On Trax


On Trax
The New Zealand Trax Association Newsletter. Issue: 10

Trax Zones in on Microsoft

David Smith
Who do you write to at Microsoft when you want to start up a conversation? Bill Gates, that's who. Furthermore that letter dated 20 October 1997 did receive a reply but not from the man himself. Chris James was the person who replied on the CEO's behalf. Then followed a non disclosure agreement for signing, a presentation of Trax and its proud history, a return of that presentation to Angus Norton CEO of Microsoft Auckland, a redirection back to Heather Burgess (the person you need to speak to), a second non disclosure agreement and, finally, a serious discussion was under way, some six months after the original approach.

Initially the plan was to sell the intellectual property rights to the company. This was not policy at that time so Heather referred me to an associated division of the company I did not even know existed, the Microsoft Internet Gaming Zone. In wishing me luck in "finding someone to partner with on your game" she very kindly added this quote to our list:
"It (Trax) is great fun and addictive to play (easy to get in, hard to get out of!), so I am sure you will find a good opportunity elsewhere".
Happily we were still to find that opportunity with Microsoft itself.

Heather Burgess's counterpart on the Zone at that time was Joshua Howard, a fellow inventor as I subsequently discovered whose game Ants is already a well established and popular title on the Zone. Many further months passed during which e-mails were exchanged and two phone meetings arranged.

On our side I, along with my son Tim who lives and works (for IBM) in Michigan, conducted these initial discussions. By October of 1998, Donald Bailey joined what was now being described as the Trax Implementation Team to work on the software.

In hindsight, making the Zone was a close call. No retail third party abstract strategy game had previously been released on the Zone on a free to exhibit and free to play basis. What appears to have made the difference was Joshua Howard's personal appreciation of the game itself:
"One reason why I was impressed with Trax was that, as a designer of such games, I found it an extremely elegant game".
Others must have agreed and on January 1 of 1999, we were finally told that Trax had been scheduled for release on the Zone on the following January 28, just 4 weeks away.

This welcome news sent the Trax Implementation Team into a panic. For a start, January 1 in New Zealand falls in the middle of almost everyone's summer holiday break, Donald and myself included. In actual fact, Donald and his wife Robyn had already committed to travelling the length of New Zealand with Mel Nicholson and his family until mid January. (Mel was the 1998 challenger for Donald's World Trax Title). As part of their trip, they were all due to stay with my wife Colleen and I from 5th through 8th January. This gave us a much needed time to catch up on developments and plan for the release.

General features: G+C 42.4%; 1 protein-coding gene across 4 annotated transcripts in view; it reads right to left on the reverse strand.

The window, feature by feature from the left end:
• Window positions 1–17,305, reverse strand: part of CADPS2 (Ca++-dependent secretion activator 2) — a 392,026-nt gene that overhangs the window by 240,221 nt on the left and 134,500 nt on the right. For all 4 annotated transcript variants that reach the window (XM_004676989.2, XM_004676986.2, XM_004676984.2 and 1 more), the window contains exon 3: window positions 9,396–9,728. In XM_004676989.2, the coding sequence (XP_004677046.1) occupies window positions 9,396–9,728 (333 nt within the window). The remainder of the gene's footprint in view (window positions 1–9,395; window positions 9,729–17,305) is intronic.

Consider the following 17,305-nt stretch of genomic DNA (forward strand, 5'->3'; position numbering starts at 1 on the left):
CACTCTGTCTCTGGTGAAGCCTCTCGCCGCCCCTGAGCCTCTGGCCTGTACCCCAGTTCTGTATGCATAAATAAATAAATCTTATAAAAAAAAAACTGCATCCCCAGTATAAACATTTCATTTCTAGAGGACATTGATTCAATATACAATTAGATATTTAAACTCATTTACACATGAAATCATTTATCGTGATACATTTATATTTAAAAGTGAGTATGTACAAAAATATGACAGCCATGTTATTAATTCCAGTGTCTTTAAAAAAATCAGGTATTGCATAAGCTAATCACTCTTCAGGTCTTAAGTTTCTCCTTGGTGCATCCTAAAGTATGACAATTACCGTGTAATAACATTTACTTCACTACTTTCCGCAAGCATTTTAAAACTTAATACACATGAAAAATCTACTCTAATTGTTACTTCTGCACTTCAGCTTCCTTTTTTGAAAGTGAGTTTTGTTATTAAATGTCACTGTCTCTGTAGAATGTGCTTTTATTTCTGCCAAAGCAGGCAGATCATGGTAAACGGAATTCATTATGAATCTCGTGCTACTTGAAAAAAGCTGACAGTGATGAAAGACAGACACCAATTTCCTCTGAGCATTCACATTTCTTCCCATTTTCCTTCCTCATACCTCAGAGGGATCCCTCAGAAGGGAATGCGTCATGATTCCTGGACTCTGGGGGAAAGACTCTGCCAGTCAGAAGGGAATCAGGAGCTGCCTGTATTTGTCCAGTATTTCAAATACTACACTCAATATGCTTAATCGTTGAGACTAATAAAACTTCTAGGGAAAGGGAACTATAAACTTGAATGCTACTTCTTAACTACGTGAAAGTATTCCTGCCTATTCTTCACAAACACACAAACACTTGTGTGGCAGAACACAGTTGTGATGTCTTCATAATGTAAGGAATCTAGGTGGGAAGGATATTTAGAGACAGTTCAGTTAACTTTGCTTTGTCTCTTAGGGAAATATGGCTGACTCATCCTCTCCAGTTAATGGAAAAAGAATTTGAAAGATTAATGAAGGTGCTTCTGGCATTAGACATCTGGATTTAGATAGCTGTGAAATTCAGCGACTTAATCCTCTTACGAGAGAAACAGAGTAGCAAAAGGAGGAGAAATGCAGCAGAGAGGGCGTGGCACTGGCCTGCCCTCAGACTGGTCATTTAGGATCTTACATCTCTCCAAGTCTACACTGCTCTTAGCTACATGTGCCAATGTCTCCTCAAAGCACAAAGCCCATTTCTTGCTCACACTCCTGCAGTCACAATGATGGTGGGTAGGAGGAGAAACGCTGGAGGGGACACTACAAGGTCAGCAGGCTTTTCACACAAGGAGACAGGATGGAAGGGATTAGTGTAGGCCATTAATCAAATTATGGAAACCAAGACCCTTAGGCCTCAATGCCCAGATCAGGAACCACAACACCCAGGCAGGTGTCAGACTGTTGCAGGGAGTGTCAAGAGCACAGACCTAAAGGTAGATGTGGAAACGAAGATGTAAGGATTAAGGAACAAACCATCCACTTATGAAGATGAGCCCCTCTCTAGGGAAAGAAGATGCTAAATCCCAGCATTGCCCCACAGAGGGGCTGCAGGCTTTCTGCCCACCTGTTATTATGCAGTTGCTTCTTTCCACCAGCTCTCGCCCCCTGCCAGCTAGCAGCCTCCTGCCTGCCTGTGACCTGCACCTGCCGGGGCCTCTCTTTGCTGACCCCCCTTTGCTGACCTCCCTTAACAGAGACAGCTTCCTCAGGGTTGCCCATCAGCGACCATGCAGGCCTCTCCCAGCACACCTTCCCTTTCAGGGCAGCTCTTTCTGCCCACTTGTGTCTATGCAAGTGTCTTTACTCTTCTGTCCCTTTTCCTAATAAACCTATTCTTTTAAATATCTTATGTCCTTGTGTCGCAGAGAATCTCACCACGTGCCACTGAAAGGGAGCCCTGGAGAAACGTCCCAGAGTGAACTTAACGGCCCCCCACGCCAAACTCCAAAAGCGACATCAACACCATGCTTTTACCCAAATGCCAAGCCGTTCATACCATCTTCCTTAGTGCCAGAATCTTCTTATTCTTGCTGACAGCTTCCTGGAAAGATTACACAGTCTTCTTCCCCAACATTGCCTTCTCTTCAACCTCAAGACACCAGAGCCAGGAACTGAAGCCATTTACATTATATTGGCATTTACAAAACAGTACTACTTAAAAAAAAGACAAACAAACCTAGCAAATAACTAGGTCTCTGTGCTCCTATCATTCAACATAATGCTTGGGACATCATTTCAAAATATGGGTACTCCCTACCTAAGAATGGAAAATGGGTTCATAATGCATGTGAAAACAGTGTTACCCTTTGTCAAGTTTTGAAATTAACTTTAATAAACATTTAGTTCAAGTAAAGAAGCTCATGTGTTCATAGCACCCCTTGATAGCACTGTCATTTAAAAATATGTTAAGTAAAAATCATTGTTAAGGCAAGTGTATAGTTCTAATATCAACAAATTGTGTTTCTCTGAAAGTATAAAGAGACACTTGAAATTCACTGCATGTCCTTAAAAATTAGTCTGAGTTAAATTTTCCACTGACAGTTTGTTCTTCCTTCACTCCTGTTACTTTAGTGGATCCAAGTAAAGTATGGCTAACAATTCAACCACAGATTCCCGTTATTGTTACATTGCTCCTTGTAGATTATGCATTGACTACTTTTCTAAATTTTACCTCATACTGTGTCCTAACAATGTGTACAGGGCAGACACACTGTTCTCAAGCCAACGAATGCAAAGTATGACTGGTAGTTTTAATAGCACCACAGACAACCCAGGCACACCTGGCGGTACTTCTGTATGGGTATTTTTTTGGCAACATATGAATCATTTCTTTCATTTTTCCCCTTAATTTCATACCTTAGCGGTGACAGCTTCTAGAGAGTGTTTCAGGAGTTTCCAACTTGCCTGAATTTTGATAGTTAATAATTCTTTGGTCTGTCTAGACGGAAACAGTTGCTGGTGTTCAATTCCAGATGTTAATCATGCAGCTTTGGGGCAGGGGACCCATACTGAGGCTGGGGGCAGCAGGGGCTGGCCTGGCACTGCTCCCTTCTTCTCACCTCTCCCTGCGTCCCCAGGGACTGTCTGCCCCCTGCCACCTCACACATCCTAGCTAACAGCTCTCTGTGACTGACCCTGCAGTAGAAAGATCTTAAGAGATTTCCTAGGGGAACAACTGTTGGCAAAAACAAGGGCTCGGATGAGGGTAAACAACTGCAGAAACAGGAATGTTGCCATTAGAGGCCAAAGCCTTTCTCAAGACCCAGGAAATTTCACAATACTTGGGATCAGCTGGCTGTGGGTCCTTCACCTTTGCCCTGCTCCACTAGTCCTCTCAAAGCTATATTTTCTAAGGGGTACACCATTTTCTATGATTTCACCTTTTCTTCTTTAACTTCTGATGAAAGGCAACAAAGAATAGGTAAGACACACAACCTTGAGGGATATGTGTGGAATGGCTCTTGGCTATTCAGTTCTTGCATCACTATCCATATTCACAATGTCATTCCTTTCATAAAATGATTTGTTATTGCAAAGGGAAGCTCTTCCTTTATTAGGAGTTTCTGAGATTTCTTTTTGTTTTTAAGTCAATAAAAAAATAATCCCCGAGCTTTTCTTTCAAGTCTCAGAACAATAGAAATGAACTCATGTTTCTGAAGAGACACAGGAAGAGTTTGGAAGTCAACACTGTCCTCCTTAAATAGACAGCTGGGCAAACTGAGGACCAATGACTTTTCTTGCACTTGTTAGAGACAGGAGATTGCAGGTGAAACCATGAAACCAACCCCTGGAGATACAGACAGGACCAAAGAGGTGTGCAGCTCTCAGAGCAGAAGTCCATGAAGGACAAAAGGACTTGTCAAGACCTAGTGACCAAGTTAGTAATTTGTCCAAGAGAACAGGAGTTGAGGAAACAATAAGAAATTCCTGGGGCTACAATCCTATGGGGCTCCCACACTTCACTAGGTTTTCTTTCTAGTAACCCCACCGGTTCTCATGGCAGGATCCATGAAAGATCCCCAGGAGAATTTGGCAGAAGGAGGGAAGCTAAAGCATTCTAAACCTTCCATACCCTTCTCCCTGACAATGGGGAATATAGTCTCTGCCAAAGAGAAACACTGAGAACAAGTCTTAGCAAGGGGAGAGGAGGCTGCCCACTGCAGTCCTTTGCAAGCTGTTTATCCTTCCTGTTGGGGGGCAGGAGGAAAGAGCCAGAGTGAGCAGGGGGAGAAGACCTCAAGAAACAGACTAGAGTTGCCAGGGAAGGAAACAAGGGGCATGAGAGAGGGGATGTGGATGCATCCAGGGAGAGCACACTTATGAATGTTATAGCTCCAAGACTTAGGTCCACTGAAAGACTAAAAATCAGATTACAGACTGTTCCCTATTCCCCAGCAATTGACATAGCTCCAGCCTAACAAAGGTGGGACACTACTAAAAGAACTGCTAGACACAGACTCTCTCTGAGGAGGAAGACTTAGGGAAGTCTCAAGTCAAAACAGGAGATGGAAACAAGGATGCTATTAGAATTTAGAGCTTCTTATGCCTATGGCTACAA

All that notwithstanding, Donald did complete the enormous task of writing the 4.0 version of the Trax player program in time for the intended release date of January 28.

Mercifully, delays at Microsoft's end saw the original date postponed, firstly to 11th February and secondly to 25th February, by which time both sides had fully accomplished the huge amount of work involved in a project of that nature.

So, with a special announcement on Page 1 of the Microsoft Internet Gaming Zone, Trax was duly released to a bemused audience of Spades, Hearts and blockbuster game players. "What exactly is Trax?" was the most asked question. Even Microsoft had difficulty with that and the game was first listed as a "Puzzle". This became a "Board Game" and, in week 3, a free Game in the page 1 list of free games. That listing in particular set an early population record that was not broken until kibitzing (spectating) arrived some 2 months later.

Trax on the MSN Gaming Zone has been a real roller coaster ride. Losing our front page listing before the much needed kibitzing feature was in place had a devastating effect on our player numbers but, as I write this, these have since soared to new heights and climbing. Our first tournament, won by UK_Nomad of England, was a low key affair with 10 starters but the enthusiasm that generated portends many more tournaments, a ratings system and a ladder to further lift enthusiasm for the newly discovered (to many) game.

This new family of loyal Trax fans is the best thing that has happened to the Trax as a result of being on the Zone. Teaching new players has been a difficult business. It is one thing to teach Trax orally across the same table. It is yet another much more difficult challenge to teach it remotely over a computer link despite the wonderful program with its colourful graphics that Donald has written and improved on week after week. Nevertheless, the snowball effect of new learners teaching each other has given the growth of awareness of Trax a huge boost. I would love to name names but that would inevitably leave someone out. They know who they are so thanks a million guys and gals. Help from members of the ITA has also been forthcoming and much appreciated.

A Trax forum has evolved as these new fans have pooled their resources, contributed to buzz sessions and given me for one a tremendous resurgence of interest in the game that has threatened to drive me right up the wall on many occasions in the past. I now really do feel that, united, we can make Trax a worldwide success in the not too distant future.

Grateful thanks are also due to a long list of personnel at Microsoft who have played their part in establishing Trax on their Zone despite the enormous pressures of supporting a hundred other titles each competing for the limited time, resources and bandwidth on the world's largest gaming zone.
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